The capture of Caesar Acellam, one of the top-ranking commanders in the Lord’s Resistance Army (LRA), could prove vital in the fight against the Ugandan rebels and their elusive leader Joseph Kony.
Acellam, former intelligence chief of the LRA and the most senior LRA commander ever caught, surrendered after allegedly being ambushed by Ugandan soldiers in the Central African Republic (CAR). If he shares sensitive information regarding the LRA, his surrender could prove to be decisive for those forces in the Democratic Republic of Congo (DRC) and CAR hunting for the rebels. Acellam’s treatment by the Ugandan forces could also have an effect on remaining LRA rebels who could be encouraged to defect.
According to the Ugandan military, Acellam’s capture came as the result of careful planning and strategising over several weeks. Lieutenant Colonel Abdu, coordinator of intelligence, explained to Think Africa Press that Ugandan forces lay an ambush on the banks of River Mbomu, which separates CAR and DRC, and waited patiently for their opportunity.
“By laying an ambush for two weeks, we wanted something and we got it” Abdu explained. “His capture is a big blow to the LRA.”
Acellam is now being held by Ugandan forces and could be given amnesty by the Ugandan government. Defence Minister Crispus Kiyonga suggested this possibility but also insisted: “We assess each (amnesty) case on its merit. We are waiting for him to arrive and then we will take a cool-headed decision."
If Acellam were to be pardoned, this would come as a disappointment to some activists who want him tried for his crimes. Although not indicted by the International Criminal Court like some of his former colleagues, Acellam was high up in the LRA ranks. There also remains a possibility that other countries in which the LRA has committed atrocities, such as the DRC and CAR, will demand his trial in their own courts.
If Uganda were to charge Acellam, they might not only discourage the rebel from sharing information, but the trial itself is likely to face serious organisational challenges. The trial of LRA commander Thomas Kwoyelo for example, has been seriously impeded by inadequate resources, a lack of witness protection programmes, and insufficient outreach to explain the trial to the local community.
Acellam himself believes he should be awarded amnesty. “Parliament approved the amnesty law and I think those who come out of the bush have a right to enjoy this,” he told Think Africa Press.
He also explained that he was being well-looked after by the Ugandan army. “I feel free,” he said, “I have no fear because they have not done anything bad to me. You can even see the way we are talking. This has encouraged me to think in I’m in good hands”.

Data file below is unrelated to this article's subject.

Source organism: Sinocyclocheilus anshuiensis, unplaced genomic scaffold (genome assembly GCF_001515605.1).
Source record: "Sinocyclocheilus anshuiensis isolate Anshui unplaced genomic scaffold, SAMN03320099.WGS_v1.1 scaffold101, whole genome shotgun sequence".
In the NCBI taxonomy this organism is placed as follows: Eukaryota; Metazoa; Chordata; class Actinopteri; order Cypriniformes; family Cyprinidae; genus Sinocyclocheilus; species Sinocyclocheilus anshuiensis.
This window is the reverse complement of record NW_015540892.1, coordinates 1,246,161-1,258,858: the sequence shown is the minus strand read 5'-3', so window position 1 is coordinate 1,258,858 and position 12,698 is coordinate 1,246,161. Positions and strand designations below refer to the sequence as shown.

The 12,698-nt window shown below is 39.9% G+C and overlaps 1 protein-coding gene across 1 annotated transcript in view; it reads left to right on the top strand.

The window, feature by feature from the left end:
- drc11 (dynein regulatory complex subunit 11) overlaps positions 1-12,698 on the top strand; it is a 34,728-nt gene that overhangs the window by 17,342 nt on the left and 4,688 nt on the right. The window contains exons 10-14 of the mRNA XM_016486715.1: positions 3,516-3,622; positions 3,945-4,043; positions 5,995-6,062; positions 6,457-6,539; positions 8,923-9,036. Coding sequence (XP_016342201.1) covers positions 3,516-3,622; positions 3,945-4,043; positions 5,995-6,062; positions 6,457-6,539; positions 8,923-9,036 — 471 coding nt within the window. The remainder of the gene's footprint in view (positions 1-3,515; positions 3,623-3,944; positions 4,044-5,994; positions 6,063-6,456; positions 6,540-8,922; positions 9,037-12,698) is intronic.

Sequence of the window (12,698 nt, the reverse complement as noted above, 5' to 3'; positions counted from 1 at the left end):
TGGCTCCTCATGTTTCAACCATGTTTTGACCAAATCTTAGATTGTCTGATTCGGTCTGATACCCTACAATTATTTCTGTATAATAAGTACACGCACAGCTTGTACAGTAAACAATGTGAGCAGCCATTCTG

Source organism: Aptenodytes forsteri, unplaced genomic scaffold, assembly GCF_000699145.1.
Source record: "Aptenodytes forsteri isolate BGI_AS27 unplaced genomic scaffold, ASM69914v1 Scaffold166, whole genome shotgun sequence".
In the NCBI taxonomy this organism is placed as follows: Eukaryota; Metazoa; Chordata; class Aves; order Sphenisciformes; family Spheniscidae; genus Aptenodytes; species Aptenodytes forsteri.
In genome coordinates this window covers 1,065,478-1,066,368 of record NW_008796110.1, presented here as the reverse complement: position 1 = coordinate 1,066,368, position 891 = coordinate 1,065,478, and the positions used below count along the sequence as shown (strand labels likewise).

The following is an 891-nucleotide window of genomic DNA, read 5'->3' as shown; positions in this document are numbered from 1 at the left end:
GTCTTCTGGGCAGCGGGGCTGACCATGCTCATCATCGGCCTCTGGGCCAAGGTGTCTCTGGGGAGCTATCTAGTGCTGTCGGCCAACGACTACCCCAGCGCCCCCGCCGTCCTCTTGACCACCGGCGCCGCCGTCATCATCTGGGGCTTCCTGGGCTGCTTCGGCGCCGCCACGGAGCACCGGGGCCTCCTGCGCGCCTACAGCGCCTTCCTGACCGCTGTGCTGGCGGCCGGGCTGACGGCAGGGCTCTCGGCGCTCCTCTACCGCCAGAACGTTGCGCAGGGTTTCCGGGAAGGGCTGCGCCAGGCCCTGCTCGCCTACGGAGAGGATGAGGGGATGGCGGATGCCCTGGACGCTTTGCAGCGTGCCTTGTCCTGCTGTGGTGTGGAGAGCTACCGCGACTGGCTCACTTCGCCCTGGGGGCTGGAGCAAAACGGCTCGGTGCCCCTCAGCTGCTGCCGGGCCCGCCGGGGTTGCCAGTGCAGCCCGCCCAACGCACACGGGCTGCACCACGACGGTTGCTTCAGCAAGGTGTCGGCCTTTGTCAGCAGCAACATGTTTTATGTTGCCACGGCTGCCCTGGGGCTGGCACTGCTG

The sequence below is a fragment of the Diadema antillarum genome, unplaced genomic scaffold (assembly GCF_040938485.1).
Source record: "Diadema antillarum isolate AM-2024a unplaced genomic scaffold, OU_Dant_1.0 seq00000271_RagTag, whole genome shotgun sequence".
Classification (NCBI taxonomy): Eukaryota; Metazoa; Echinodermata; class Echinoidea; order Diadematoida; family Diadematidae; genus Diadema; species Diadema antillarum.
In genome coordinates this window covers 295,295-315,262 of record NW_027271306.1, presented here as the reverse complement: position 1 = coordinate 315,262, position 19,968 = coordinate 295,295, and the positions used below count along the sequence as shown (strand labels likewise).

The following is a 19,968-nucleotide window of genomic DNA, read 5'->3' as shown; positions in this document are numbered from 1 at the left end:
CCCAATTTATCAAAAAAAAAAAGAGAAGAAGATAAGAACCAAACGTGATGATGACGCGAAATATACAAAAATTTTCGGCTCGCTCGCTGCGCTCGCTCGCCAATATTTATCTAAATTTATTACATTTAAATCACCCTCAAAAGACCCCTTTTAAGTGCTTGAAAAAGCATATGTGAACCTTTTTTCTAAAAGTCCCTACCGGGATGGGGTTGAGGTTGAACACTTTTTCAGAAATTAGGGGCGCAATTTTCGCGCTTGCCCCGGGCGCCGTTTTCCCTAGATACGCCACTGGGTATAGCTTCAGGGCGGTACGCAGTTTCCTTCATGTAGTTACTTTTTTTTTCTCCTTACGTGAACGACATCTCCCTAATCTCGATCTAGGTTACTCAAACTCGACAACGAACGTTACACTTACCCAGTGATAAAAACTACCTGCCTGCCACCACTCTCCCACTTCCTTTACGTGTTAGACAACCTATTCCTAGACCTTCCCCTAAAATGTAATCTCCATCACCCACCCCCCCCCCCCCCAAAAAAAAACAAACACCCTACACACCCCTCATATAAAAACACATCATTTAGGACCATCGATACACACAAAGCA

Indeed, another reason for giving Acellam amnesty would be that it might encourage other rebels to give themselves in too. Speaking about the remaining soldiers running with the LRA, Acellam said: “They should come out. They shouldn’t worry to get out of the bush because I’m now in the hands of government and nothing bad has happened to me.”
As the LRA’s former intelligence chief, Acellam may hold useful information for the forces hunting the LRA and Kony. It is important to note at the same time, however, that more recently Acellam has only been a field commander, since a 2002, injury. “Kony is a senior commander and it’s hard to pass the message to him”, he claimed.
Kony and Acellam fell out during the Juba peace negotiations (2006-2008), which ultimately failed. As the talks went on with the Ugandan government, Kony allegedly started losing trust in Acellam and Vicent Otti, LRA’s second-in-command, believing that they were getting too close to the Kampala regime.
Eventually, Kony ordered Otti's execution. Captured LRA fighters later claimed that Otti had been tied to a tree and shot multiple times. They also reported that his body remained unburied for three days, presumably to strengthen the spirit of the mystical Kony. Acellam, however, escaped the same fate but decided to remain in the bush.
His capture could now provide a significant boost in the hunt for Kony and could prove a turning point in the current military attempt to end the conflict.
Correction 23/5/2012: The article originally stated that the Juba peace negotiations look place in 2002 rather than 2006-2008. This has now been corrected.
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